COMMENT By Seye Omidiora Follow on Twitter
In isolation, Serge Aurier’s transfer fee of around £25 million to Tottenham Hotspur last season could be tagged a bargain, given the nature of the market these days.
On the other hand, when put into context, you realize the former Paris Saint-Germain full-back’s fee ranks among Spurs’ 10 most expensive signings of all-time, and great things were expected upon his arrival.
Given Kyle Walker’s big-money move to Manchester City, and Mauricio Pochettino’s subsequent purchase of the much-cheaper Aurier, the Lilywhites were praised for signing the Ivorian, who was tipped to shine in the glamorous Premier League and, in turn, replace the departed Walker.
However, a year on, Aurier hasn't proved to be Walker's replacement. Instead, that accolade goes to another man – Kieran Trippier – who has come on in leaps and bounds since the former right-back exited North London in the summer of 2017.
The Englishman has had a whirlwind 18 months in which he’s gone from fall-back option at Spurs to being first choice wing-back for the England national team at the World Cup in Russia.
The turning point for him was surely when Walker, in the middle of a title chase with Chelsea, told Pochettino he wanted out of the club. Angered by the player’s supposed selfishness, the Argentinian gave Trippier more game time in the last few weeks of the campaign, and the would-be back-up gave as good as he got. He hasn’t looked back since.
In all honesty, the aforementioned affair gave the England international a head start over Aurier, who was arguably fighting a losing battle before he’d even set a foot in England.
It’d have been unfair to hand the reins to an unproven new signing when the incumbent hadn’t disappointed, and the wisest decision was to keep Trippier as first-choice until; either his standards slipped or Aurier proved his superiority.
Having earned himself a reputation for being a classic ‘toss of a coin’ player in the past, on account of his propensity for being extraordinarily good and incorrigible in equal measure, he needed to earn the trust of his manager, teammates and fans early doors.
However, his sending off in a 3-2 win over West Ham United raised eyebrows. Two yellows in the space of six minutes – with his side 3-1 up at the time – were baffling, and it put his side in a precarious position for the rest of the game.
Another huge moment in the season came months later in Spurs’ Champions League Round-of-16 game against Juventus, when the unpredictable defender almost cost his side yet again.
Having done really well to halve the 2-0 deficit, the firebrand Aurier then conceded a silly penalty on the stroke of half-time that could’ve sent Juve 3-1 up. His blushes were spared by Gonzalo Higuain hitting the crossbar.
Tottenham went on to peg the Old Lady back as it ended 2-2 on the night, but Aurier's rashness left a lasting impression.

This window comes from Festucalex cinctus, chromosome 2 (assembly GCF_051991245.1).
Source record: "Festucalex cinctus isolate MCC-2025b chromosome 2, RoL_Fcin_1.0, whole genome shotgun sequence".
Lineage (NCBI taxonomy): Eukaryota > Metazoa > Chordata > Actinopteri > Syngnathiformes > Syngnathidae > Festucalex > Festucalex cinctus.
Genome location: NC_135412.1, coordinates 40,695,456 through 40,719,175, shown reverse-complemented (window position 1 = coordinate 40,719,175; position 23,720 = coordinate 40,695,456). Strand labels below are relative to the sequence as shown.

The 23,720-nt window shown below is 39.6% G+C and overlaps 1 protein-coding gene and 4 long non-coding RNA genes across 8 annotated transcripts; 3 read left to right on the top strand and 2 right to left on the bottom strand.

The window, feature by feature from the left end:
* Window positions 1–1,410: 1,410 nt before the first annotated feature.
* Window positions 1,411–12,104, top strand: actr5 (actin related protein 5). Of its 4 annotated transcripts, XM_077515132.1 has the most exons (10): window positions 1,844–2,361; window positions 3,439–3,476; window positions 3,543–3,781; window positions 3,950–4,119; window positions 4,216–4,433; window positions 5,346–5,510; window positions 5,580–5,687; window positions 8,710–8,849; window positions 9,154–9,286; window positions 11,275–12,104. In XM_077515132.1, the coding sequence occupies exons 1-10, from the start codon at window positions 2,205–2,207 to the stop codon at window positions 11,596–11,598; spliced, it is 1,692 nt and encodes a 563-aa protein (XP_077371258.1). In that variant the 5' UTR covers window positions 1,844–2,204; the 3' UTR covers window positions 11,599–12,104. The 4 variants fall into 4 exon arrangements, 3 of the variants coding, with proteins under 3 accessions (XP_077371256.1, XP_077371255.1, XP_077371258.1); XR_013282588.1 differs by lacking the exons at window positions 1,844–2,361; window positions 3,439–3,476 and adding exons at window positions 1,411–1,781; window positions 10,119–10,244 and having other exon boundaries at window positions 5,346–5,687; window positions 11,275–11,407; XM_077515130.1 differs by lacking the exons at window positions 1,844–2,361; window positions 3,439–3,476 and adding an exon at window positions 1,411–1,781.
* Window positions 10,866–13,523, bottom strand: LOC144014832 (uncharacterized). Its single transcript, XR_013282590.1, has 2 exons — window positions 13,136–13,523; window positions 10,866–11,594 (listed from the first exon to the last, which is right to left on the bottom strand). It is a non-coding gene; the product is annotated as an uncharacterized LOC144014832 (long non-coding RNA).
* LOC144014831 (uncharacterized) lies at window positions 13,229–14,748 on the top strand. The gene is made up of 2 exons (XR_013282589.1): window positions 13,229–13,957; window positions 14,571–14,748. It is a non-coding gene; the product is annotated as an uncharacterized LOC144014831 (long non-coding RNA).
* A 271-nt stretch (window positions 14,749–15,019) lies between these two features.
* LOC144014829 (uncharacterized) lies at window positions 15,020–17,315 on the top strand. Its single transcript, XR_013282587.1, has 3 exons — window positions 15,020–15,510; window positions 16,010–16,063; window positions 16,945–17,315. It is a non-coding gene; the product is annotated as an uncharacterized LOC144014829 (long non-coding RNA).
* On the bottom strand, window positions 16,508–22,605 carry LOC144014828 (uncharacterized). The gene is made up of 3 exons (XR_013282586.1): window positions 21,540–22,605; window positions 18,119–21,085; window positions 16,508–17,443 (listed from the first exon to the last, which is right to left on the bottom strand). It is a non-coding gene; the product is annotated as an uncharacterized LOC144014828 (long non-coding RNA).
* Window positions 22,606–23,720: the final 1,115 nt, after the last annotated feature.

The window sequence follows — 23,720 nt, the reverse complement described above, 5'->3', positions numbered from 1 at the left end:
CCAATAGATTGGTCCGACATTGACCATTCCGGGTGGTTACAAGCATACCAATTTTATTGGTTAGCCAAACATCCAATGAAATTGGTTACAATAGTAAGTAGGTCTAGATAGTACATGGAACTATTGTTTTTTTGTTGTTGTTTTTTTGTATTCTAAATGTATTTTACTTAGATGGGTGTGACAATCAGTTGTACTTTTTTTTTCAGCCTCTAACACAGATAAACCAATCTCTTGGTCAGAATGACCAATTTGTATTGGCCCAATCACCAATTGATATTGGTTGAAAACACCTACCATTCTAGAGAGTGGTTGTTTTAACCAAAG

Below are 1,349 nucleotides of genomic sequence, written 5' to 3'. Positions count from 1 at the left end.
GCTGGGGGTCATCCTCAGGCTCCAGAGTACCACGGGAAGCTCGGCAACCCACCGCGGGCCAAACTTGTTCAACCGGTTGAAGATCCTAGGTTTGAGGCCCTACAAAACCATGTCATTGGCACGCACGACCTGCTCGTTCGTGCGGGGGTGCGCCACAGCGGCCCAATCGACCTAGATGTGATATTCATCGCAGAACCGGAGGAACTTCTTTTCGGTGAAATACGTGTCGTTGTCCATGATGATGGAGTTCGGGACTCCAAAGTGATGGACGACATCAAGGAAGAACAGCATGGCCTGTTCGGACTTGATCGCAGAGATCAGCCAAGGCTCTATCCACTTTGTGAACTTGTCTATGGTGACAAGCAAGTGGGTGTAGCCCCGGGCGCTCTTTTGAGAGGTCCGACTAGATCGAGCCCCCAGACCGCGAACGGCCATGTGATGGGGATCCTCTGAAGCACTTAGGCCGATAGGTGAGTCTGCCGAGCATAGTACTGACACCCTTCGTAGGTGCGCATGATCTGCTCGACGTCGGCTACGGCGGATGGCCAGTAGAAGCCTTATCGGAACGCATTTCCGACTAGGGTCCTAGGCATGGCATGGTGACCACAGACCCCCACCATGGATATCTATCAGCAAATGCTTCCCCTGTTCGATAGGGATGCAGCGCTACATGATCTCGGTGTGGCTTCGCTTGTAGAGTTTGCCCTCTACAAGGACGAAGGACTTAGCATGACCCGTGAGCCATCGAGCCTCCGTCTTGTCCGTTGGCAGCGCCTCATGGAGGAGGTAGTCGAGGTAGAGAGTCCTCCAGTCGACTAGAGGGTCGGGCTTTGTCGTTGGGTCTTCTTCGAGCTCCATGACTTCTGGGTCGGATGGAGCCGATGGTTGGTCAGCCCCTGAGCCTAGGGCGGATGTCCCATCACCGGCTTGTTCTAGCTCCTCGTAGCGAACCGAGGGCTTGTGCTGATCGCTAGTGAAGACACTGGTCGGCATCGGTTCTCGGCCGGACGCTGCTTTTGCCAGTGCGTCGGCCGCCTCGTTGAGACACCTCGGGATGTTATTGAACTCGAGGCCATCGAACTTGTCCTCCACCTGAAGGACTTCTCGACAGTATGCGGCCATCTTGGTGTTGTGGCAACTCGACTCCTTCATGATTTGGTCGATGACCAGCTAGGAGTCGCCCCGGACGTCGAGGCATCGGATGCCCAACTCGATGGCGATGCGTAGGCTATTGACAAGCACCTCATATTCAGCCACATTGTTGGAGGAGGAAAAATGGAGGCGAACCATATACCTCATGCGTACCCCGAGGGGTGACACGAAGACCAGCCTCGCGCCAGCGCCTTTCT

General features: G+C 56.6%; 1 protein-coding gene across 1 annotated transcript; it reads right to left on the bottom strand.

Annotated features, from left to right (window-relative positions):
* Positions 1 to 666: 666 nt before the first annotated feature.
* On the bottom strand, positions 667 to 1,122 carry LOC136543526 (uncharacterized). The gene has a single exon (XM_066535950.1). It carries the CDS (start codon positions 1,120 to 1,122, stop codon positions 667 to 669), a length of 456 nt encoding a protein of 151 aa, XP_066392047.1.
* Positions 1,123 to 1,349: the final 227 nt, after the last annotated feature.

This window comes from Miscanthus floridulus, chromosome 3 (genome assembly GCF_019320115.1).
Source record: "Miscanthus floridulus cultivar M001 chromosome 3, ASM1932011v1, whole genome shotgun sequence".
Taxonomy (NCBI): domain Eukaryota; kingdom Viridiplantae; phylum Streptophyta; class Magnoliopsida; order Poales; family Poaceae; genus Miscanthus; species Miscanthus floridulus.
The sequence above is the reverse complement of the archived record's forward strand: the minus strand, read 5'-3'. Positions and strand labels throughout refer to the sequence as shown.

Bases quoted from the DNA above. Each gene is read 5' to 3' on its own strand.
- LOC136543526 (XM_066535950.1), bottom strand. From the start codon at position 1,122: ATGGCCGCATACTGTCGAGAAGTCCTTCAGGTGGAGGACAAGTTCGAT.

It’s not all been doom and gloom for the former PSG man however; as he proved in Tottenham’s 4-1 hammering of Liverpool, he can apply himself accordingly when his head is right.
On the day, Aurier was deployed in a somewhat unfamiliar role at left-back, mainly in an attempt to nullify the in-form Mohamed Salah, and Pochettino’s plan worked considerably well – regardless of the Egyptian’s goal.
However, those days have been few and far between in a Spurs shirt.
On his day and when he’s on his game, the rampaging Aurier’s range of abilities shine through, as his pace, power and dribbling with the ball is apparent, while his superiority in the air when compared to Trippier is underrated.
He’s also more proactive in his defending, and is likely to make more interceptions, whilst winning more duels and tackles than his teammate.
The Englishman, on the other hand, is a bit more refined in his play, and his superior passing and final ball – with crosses and set-pieces – are huge assets for him. Also more disciplined positionally, he’s unlikely to be found wanting, as opposed to Aurier, who at times can be caught out.
Aurier is the more talented of the pair, and delivered a fine display in defeat by Internazionale on Tuesday, while his game is also multi-faceted. However, Trippier's recent troubles don't completely override his reliability, which makes him every manager’s dream.
That is why the former Burnley full-back has risen in the last 18 months and is making himself indispensable for club and country – and he’s showing no signs of slowing down.
Trippier’s superior consistency gives him the edge over an unpredictable Aurier, and the tenacious Ivorian will either need to surpass his team-mate’s dependability, or match it at least, if he’s to have any chance of usurping the ever-improving 'Burnley Beckham' in Pochettino’s Tottenham setup.